Ital­ian diesel probe omit­ted key tests for Fiat Chrysler

Over­sight sug­gests EU states may be go­ing easy on own na­tional au­tomak­ers

Global Times - Weekend - - AUTO - Reuters

Fiat Chrysler ve­hi­cles were al­lowed to skip key tests for il­le­gal en­gine soft­ware dur­ing Italy’s main emis­sions-cheat­ing in­ves­ti­ga­tion in the wake of the Volk­swa­gen scan­dal, ac­cord­ing to the trans­port min­istry’s own re­port.

The re­port, pre­sented to a Euro­pean par­lia­men­tary com­mit­tee in Oc­to­ber but never of­fi­cially pub­lished, was seized upon by en­vi­ron­men­tal groups press­ing MEPs to vote for tougher EU over­sight of ve­hi­cle test­ing by na­tional au­thor­i­ties.

“It’s im­per­a­tive that we break this cosy re­la­tion­ship be­tween na­tional test­ing au­thor­i­ties and their do­mes­tic carmakers,” said Ju­lia Polis­canova, a ve­hi­cle emis­sions spe­cial­ist at Brus­sels-based cam­paign group Trans­port & En­vi­ron­ment. “This prob­lem is at the heart of Diesel­gate.”

The Ital­ian re­port may raise ques­tions for Fiat Chrysler (FCA) as it faces a US crim­i­nal in­ves­ti­ga­tion for al­leged emis­sions ma­nip­u­la­tion and Ger­man ac­cu­sa­tions that it, like VW, used “de­feat de­vices” to con­found ni­tro­gen ox­ide (NOx) tests.

FCA on Mon­day be­came the third car­maker after VW and Re­nault to be re­ferred to French pros­e­cu­tors over the scan­dal. The Ital­ian-Amer­i­can com­pany de­nies break­ing any laws, a spokesman re­it­er­ated, de­clin­ing fur­ther com­ment.

The min­istry find­ings, which have been cir­cu­lated by some Ital­ian op­po­si­tion politi­cians and ex­am­ined by Reuters, in­clude com­plete sets of data for eight diesel cars made by BMW, Ford, Mercedes, Volk­swa­gen and GM’s Opel.

But for three of the seven FCA mod­els also in­ves­ti­gated – a Jeep Chero­kee 2.0, Alfa Romeo Gi­uli­etta 1.6 and Lan­cia Yp­silon 1.3 – re­sults are miss­ing from an on­road mea­sure­ment phase and a re­versed ver­sion of the EU’s stan­dard “NEDC” lab test.

All seven FCA mod­els also lack data for an “Artemis” test that ad­justs the EU lab regime to re­flect ur­ban driv­ing styles. The three skipped pro­to­cols are typ­i­cally used to help un­mask de­feat de­vices by pre­vent­ing them from de­tect­ing the test.

No ex­pla­na­tion for the miss­ing FCA re­sults was of­fered in the doc­u­ment.

But trans­port min­istry spokes­woman Luisa Gabbi told Reuters a “new de­fin­i­tive ver­sion” had been drafted to in­clude more data for FCA mod­els fol­low­ing fur­ther tests, and would be pub­lished in com­ing weeks.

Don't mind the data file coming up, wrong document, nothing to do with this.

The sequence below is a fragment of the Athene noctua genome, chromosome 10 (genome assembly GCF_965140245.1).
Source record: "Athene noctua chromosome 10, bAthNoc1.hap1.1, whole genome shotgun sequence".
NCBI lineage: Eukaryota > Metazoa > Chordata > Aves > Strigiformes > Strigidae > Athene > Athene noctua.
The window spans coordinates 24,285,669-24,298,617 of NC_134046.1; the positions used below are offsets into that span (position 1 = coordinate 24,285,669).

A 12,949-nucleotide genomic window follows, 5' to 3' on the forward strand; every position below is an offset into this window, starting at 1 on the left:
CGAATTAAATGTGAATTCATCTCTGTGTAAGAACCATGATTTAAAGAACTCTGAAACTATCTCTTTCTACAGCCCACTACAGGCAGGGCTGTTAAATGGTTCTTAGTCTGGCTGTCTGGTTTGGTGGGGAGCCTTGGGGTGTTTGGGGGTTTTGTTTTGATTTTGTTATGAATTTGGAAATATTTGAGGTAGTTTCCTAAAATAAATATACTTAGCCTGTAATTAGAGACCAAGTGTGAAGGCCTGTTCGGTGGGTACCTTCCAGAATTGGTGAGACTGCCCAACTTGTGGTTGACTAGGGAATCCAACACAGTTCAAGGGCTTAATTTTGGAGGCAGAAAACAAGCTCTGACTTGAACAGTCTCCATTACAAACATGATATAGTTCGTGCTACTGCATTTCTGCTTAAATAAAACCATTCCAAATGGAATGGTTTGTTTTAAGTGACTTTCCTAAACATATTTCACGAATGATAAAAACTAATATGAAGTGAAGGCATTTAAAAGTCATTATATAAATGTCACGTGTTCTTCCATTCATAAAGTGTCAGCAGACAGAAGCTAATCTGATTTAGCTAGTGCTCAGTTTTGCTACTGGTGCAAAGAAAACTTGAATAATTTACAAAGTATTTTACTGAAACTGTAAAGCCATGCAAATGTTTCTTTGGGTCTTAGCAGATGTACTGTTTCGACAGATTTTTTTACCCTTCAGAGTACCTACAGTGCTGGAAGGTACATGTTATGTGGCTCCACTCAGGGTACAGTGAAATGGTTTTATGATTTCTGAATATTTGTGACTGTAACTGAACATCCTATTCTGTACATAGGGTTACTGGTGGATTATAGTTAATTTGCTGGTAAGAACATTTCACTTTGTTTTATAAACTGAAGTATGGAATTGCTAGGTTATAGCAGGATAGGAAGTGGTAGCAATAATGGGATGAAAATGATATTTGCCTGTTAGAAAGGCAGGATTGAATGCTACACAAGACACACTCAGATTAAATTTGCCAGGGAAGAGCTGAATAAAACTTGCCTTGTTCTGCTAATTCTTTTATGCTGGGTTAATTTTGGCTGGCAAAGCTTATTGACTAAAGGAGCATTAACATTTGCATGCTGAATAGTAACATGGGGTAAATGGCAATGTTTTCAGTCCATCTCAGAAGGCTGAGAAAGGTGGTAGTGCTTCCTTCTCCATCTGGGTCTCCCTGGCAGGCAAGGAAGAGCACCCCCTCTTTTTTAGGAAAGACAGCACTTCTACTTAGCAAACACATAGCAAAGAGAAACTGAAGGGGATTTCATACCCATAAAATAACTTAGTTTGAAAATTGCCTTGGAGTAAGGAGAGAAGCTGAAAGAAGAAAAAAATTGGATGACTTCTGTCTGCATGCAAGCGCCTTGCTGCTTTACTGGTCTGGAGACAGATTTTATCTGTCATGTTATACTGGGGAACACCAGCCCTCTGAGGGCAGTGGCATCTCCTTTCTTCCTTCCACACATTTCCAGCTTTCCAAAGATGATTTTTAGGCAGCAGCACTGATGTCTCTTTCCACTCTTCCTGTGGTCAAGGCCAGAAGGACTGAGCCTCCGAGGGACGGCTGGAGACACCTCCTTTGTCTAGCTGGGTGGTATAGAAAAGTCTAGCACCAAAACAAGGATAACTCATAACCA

“No key test has been omit­ted for FCA,” she said.

Fol­low­ing VW’s ex­po­sure in 2015 for US diesel test-cheat­ing, sev­eral Euro­pean coun­tries launched their own in­ves­tiga­tive test pro­grams.

Their re­sults re­vealed on-road NOx emis­sions as high as 15 times the reg­u­la­tory lim­its, as well as the wide­spread use of de­feat de­vices that re­duce ex­haust treat­ment in some con­di­tions.

Loop­hole

FCA is among carmakers in­clud­ing Re­nault and GM that have broadly in­voked an EU le­gal loop­hole de­signed to al­low such soft­ware only when it is nec­es­sary for safety or en­gine pro­tec­tion. All deny break­ing the law.

In Ger­man and French test­ing, a Jeep Chero­kee 2.0-liter sim­i­lar to the model over­looked by Ital­ian engi­neers emit­ted be­tween 5.3 and 9.9 times the le­gal NOx limit un­der mod­i­fied EU test cy­cles con­ducted in the lab or on the road.

In­de­pen­dent road test­ing of a Fiat 500L with the same 1.6-liter en­gine as the omit­ted Alfa Gi­uli­etta mea­sured NOx lev­els more than 5.6 times the statu­tory 180 mil­ligrams per kilo­me­ter for Euro 5 en­gines, ac­cord­ing to UK-based Emis­sions An­a­lyt­ics.

Ac­cord­ing to the Ital­ian re­port, the FCA mod­els were all an­a­lyzed in Fiat’s own labs un­der the su­per­vi­sion of min­istry of­fi­cials, while all other mod­els were tested at an in­de­pen­dent Isti­tuto Mo­tori fa­cil­ity.

The draft reg­u­la­tion be­fore MEPs would bol­ster EU over­sight of gov­ern­ment test­ing au­thor­i­ties to ad­dress per­ceived con­flicts of in­ter­est when they in­spect and cer­tify the cars of their own na­tional man­u­fac­tur­ing cham­pi­ons.

Brus­sels would get pow­ers to carry out ve­hi­cle spot-checks and al­low na­tional au­thor­i­ties to peer-re­view one an­other’s de­ci­sions. Un­der cur­rent rules, a ve­hi­cle cer­ti­fi­ca­tion is valid EU-wide but can be re­voked only by the coun­try that is­sued it.

Law­mak­ers on the Euro­pean Par­lia­ment’s in­ter­nal mar­ket com­mit­tee were ex­pected to ap­prove the draft with only mi­nor amend­ments, set­ting the stage for a ple­nary vote.

The Euro­pean Com­mis­sion, which drew up the pro­pos­als last year, is me­di­at­ing in a re­lated dispute after Ger­many ac­cused Ital­ian reg­u­la­tors of fail­ing to act on ev­i­dence that FCA mod­els in­clud­ing the Fiat 500X use banned de­feat de­vices.

A spokes­woman for the EU ex­ec­u­tive de­clined to com­ment on the Ital­ian diesel re­port but em­pha­sized the need for change.

“Mem­ber states have so far wanted to keep ex­clu­sive re­spon­si­bil­ity,” Lu­cia Caudet said. “But this sys­tem has failed.”

A man walks past the logo for Fiat Chrysler Au­to­mo­biles at the Fiat Mi­rafiori car plant.

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